The possibility of moving all Sophomore tutorial into the Houses is simply unfeasible at the present, according to members of the Radcliffe Committee to Study Tutorial. Even if such a move were entirely advisable, space in the Houses cannot now be made available for it, Kathleen O. Elliott, Radcliffe Dean of Instruction and member of the Committee, said yesterday.
The Radcliffe Tutorial House must continue to be used, as must scattered facilities in the Fogg Museum, Little Hall, Boylston Hall, and the homes of several tutors.
But to relieve these places somewhat and to stimulate an "intellectual atmosphere" at Radcliffe, the six-member Faculty Committee has urged that some tutors meet their students at offices in the 'Cliffe Quadrangle. Donald R. Brown, Head Resident of Holmes Hall, and David M. Bevington, Head Resident of Moors Hall, both now give tutorial at Radcliffe, but ideally even more tutorial should be given there, Dean Elliott said.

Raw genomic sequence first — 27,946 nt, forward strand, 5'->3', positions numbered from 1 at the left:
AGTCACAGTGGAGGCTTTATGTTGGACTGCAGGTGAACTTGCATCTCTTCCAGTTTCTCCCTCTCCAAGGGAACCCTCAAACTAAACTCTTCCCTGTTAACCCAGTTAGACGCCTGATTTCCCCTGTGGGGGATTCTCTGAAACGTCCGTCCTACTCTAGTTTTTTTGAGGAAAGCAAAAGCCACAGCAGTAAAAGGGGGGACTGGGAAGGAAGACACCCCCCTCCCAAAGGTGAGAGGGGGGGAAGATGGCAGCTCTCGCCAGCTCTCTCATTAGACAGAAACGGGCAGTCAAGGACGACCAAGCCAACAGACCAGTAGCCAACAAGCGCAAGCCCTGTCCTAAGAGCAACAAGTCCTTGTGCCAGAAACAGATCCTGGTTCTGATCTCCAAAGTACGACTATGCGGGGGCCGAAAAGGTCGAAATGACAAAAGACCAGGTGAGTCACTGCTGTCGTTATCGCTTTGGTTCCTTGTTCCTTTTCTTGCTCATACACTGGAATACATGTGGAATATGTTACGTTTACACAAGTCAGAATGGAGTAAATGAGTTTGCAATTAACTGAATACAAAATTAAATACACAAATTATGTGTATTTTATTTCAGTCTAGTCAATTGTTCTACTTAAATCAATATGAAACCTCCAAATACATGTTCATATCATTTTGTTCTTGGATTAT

The Committee, formed by President Jordan last November, has also made a study of the possibility of mixed tutorial. Most significant among its findings, according to Dean Elliott, was "an over-whelming sentiment in favor of mixed tutorial" among the head tutors of the eight departments having the greatest number of Radcliffe concentrators.
One Third in Unmixed Groups
In view of this sentiment, she continued, it was "surprising" to find that over 30 per cent of last year's Radcliffe Sophomores were in unmixed groups. No comparable statistics are available yet for this year, since final decision always rest with the individual department.
Difficulty in making a comprehensive study of tutorial stems from this delegation of authority to each department, she emphasized.
As a result, the Committee has been forced to recognize that although a Faculty study of tutorial is valuable, any changes in the present system are largely up to the departments themselves.